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Focus on the Faculty: Susan Castagnetto on the Power of Collaboration

By Emily Glory Peters

 

Susan Castagnetto, director of the Intercollegiate Feminist Center (IFC) at The Claremont Colleges and teacher of feminist philosophy at Scripps, is a woman of many interests. At the time of this interview, she was awaiting the results from her first election as a delegate for the California Democratic Party in Assembly District 41. Ultimately, she tied with another member of Scripps’ faculty, Ellen Finkelpearl, who had encouraged Castagnetto to run with her.

 

“Professor Finkelpearl and I decided that she would have the delegate position, and I would remain as an alternate,” Castagnetto explains. “I may also see if there are any remaining delegate appointments left, which is another way to become a delegate—but I will stay involved. There are lots of ways to do that.”

 

This recent civic involvement is just one aspect of her work to advance social change—work centered on collaboration and relationship building. As director of the IFC, Castagnetto has spent the last two decades connecting the 5Cs with the community to explore social issues, beginning with the IFC’s “Women, Prisons, and Criminal Justice” conference in 2000, which gathered activists, scholars, and formerly incarcerated women for what she describes as the “eye-opening” event that catapulted her into advocacy.

 

A student collage art installation that explores women’s empowerment at the Intercollegiate Feminist Center of The Claremont Colleges.

For Castagnetto, supporting criminal justice reform isn’t tangential to her interests as a feminist. Instead, the two work hand-in-glove to create a community that prioritizes justice not only for women but for all of its members.

 

“Mass incarceration thrives on ‘us and them’ thinking, something that feminist values can address by encouraging us to listen to other people’s perspectives and build connections across difference,” she says. “I like author bell hooks’s definition of feminism as a movement to end sexism, sexist exploitation, and oppression. This means ending oppression in all its forms, so that people are empowered to lead self-determining lives. That power comes from working with others to make change.”

 

Mass incarceration thrives on ‘us and them’ thinking, something that feminist values can address by encouraging us to listen to other people’s perspectives and build connections across difference.

 

The importance of collaboration became clear to Castagnetto in 2008 during her tenure as a fellow with the Women’s Policy Institute (WPI), which offered training on how “ordinary people” can influence policy at state and local levels. With the WPI, Castagnetto helped introduce a bill to the California legislature that aimed to give incarcerated parents more time to reunify with their children in foster care before permanently losing their parental rights. But some stakeholders argued that the proposed extension could be detrimental to children’s development if they ended up staying in foster care for too long.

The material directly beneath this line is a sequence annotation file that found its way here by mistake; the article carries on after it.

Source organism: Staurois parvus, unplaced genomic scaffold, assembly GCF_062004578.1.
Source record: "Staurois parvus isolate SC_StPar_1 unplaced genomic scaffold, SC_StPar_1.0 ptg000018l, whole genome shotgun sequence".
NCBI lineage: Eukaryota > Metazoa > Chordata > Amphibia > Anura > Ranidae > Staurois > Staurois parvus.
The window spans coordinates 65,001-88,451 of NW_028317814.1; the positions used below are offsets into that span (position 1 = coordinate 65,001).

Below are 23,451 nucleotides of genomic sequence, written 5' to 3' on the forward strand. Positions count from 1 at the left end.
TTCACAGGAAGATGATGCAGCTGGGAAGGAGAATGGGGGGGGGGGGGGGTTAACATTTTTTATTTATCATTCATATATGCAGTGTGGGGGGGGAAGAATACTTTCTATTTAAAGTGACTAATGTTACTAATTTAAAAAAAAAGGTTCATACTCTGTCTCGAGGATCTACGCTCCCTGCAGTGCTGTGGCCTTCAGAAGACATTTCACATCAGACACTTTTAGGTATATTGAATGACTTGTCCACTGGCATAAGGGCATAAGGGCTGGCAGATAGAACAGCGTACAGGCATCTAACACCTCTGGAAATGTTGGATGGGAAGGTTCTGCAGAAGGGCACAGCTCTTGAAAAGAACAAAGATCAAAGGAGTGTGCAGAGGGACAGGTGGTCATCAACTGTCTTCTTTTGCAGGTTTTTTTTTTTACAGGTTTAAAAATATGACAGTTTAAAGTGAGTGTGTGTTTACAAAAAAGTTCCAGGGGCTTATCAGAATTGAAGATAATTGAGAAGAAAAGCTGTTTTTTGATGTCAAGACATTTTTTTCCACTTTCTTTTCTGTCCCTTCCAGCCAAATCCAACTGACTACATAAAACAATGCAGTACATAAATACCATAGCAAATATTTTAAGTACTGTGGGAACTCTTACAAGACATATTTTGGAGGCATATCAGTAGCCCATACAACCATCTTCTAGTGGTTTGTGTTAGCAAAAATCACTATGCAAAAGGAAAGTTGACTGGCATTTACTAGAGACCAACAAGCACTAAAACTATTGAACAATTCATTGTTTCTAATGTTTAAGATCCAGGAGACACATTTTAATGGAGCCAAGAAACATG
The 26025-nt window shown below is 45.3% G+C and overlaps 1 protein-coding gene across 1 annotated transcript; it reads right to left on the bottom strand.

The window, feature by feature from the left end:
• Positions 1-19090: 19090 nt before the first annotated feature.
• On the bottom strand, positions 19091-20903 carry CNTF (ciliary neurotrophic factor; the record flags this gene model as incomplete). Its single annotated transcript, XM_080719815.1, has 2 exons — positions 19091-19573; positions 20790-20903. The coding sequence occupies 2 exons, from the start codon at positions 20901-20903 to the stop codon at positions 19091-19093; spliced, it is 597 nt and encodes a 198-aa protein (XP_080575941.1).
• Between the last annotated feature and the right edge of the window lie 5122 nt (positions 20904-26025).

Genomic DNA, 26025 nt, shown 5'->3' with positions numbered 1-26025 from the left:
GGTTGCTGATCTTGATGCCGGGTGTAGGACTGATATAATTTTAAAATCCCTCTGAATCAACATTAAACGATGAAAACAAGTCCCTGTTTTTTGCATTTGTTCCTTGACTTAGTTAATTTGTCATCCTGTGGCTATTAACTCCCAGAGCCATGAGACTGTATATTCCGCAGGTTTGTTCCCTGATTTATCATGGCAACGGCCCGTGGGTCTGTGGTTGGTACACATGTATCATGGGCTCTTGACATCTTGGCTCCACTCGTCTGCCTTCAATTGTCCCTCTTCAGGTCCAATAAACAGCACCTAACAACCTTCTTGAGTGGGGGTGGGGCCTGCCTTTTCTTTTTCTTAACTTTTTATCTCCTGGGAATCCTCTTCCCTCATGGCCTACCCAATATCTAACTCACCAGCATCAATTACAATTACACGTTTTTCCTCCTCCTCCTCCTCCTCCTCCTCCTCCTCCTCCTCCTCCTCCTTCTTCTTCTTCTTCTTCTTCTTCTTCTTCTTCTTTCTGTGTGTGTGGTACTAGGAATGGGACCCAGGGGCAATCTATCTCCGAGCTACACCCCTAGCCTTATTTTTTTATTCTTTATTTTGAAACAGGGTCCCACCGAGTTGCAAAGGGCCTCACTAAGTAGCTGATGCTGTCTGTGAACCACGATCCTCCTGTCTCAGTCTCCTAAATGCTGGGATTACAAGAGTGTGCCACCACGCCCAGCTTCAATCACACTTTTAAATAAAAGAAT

“In the end, we were able to compromise on the time frame of the extension period, and the bill passed. Although it was different from what we’d hoped for, it still could have a significant impact on family preservation,” she says.

 

Castagnetto is not alone in her determination that collaboration is essential for social change. She points to social activist Alicia Garza, co-founder of Black Lives Matter. In an opinion piece published by the Resource Center for Nonviolence, “Collaborate to Build a Movement,” Garza reflects on her decision to participate in the 2017 Women’s March alongside those whom she felt had left Black women out of their prescribed version of feminism. Ultimately, she was glad she attended, knowing the act modeled much-needed unity for others.

 

“Building a movement requires reaching out beyond the people who agree with you,” Garza writes. “We will need to build a movement across divides of class, race, gender, age, documentation, religion, and disability. Simply said, we need each other.”

 

Building a movement requires reaching out beyond the people who agree with you.

 

Garza’s goal of being “serious about building power” for women demands interdependency, and Castagnetto works to implement that mindset at Scripps. The complex business of collaboration has enabled her to connect the IFC with the Women’s Policy Institute to create new ways for 5C students and faculty to make a difference in their communities.

 

Two students in the Intercollegiate Feminist Center reading room.

“I’m planning to bring WPI alums working in criminal justice advocacy to Scripps for an event next year. The aim will be to discuss the ways current issues can be addressed through policy and how students and faculty can collaborate on these projects,” says Castagnetto. Slated for next spring, the event will be co-sponsored by the IFC, WPI, and The Claremont Colleges’ Mellon-funded Justice Education Initiative and directed by a committee consisting of WPI members and 5C students and faculty.

 

“Such campus-community collaborations are a win-win for all,” Castagnetto continues. “We gain so much from the rich multiplicity of perspectives, experiences, knowledge bases, tools, and resources we bring to this work. That is truly feminist.”

 

Real power comes from collective action.

 

These efforts mirror what Castagnetto hopes will be a new wave of feminism that centers on listening, empathy, and relationship building to transform our society into one that prioritizes racial, gender, and economic justice. That’s the perspective she brings to her work as a teacher, criminal justice advocate, feminist philosopher, and civil servant. As she notes: “We like to celebrate heroes—lone individuals—as changemakers. But real power comes from collective action.”